Njoku co-founded the ARC-Southeast with two others, after working in an Atlanta abortion clinic as patient and funding advocates and seeing a need:

We realized that there was a need for an organization that met the financial needs of the people we saw in our clinics on a larger scale.  And we realized that there as a sort of missed opportunity for transformational relationships to be created with the individuals and families that were being served.  

Most importantly, I wanted to create a reproductive justice organization that funds abortions because I realized that traditional choice language did not acknowledge the intersectionality of abortion access, especially for low-income, disenfranchised individuals in both rural and urban settings who consider race, class, gender, poverty, and environment, among other things, when making their decisions.  So, we reached out to the National Network of Abortion Funds and they definitely supported our mission and vision as people of color in the South who shared their vision of funding abortions and building power.

But not having a background in reproductive health or activism doesn't mean you can't, at the very least, set the wheels in motion in your community. If your area doesn't have an abortion access fund, contact local reproductive justice organizations and ask about it — there may be programs in development that you don't yet know about, or you may be able to find allies who also want to work on developing a fund.

What Steps Can You Take To Defend Abortion Rights Now?

But founding your own abortion access fund far from the only way you can support abortion rights. You can donate to charities, including abortion funds (you can find a national listing of abortion funds to support here). And you can be aware of fighting the stigma against abortion — and the laws that seek to further curtail reproductive rights.

As Barrera told us, "I cannot stress the importance of voting not just in national elections, but in your local elections as well...Help reduce abortion stigma by talking about it and getting others to understand the urgency.  To directly support people in your community, donate money to your local abortion fund. "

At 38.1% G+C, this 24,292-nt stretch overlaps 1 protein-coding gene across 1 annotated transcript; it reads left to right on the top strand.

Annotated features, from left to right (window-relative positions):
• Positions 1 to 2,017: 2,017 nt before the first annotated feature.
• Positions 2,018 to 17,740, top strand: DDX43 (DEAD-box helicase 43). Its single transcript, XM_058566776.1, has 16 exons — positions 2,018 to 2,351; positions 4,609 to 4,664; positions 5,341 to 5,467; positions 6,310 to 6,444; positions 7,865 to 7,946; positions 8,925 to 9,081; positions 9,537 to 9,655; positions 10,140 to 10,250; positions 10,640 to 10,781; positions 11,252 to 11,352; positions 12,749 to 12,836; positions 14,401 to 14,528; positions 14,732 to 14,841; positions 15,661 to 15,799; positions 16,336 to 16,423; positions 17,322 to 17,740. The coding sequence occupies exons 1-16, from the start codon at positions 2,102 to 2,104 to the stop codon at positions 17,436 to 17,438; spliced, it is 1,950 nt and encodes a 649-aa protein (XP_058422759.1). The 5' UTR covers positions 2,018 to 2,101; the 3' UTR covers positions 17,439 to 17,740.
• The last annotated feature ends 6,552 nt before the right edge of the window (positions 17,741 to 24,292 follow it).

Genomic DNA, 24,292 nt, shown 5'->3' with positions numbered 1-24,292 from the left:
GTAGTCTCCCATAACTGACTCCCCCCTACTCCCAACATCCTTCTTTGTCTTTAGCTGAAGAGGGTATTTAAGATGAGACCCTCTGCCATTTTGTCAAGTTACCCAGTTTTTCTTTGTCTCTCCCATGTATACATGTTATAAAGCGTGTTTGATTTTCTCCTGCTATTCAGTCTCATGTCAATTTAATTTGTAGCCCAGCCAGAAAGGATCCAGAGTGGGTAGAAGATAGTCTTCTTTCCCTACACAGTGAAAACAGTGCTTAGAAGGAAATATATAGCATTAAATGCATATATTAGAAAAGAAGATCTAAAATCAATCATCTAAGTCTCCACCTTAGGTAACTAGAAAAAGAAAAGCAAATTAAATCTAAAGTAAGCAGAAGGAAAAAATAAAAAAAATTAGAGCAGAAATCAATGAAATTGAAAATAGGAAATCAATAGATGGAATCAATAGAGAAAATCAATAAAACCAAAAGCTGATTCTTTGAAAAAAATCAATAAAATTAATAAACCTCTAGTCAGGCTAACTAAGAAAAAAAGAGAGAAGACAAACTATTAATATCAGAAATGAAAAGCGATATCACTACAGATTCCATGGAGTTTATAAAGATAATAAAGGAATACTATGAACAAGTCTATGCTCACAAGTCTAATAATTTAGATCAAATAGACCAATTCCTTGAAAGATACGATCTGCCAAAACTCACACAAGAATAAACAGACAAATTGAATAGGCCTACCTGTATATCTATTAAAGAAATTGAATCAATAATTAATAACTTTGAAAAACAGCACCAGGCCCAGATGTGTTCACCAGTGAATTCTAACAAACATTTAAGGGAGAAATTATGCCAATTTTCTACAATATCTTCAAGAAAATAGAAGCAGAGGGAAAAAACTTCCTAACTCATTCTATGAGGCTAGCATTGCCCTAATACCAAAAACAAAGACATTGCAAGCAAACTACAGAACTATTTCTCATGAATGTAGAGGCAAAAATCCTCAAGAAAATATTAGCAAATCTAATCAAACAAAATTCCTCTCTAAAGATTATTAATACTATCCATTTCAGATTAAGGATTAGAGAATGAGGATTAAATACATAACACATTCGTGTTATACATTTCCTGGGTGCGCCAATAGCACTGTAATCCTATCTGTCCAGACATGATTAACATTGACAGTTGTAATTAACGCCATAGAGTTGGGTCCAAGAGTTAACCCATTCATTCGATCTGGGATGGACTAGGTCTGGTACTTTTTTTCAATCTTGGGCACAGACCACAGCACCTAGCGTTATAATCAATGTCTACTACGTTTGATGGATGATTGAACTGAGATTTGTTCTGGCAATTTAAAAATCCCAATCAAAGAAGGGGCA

Kabambi urged us to remember that while most of us know "the Roe v. Wade Supreme Court decision essentially legalized abortion in the United States...fewer are aware of the fact that for many, Roe has never been a reality. Abortion restrictions like the Hyde Amendment and the over 280 new laws that state politicians have passed in the past four years alone have a disproportionate impact on low income women and women of color. In Philadelphia alone, the Hyde Amendment affects over 100,000 people. These policies and laws have been passed quietly on purpose, so people have no idea."

And Njoku noted that one of the best ways to defend abortion rights is to be vocal about your beliefs: "The best step we can take to protect reproductive rights is to unapologetically speak up while speaking out against reproductive injustices, regardless of if we are at the legislature or the grocery store. The time is now to to start talking about abortion access as a human right...Yes, Roe v. Wade made abortions legal. However, the fact that it is legal does not mean we all have meaningful and adequate access to the reproductive healthcare we need. I wish more people understood that reproductive justice is economic justice, is racial justice, is social justice and is a human right."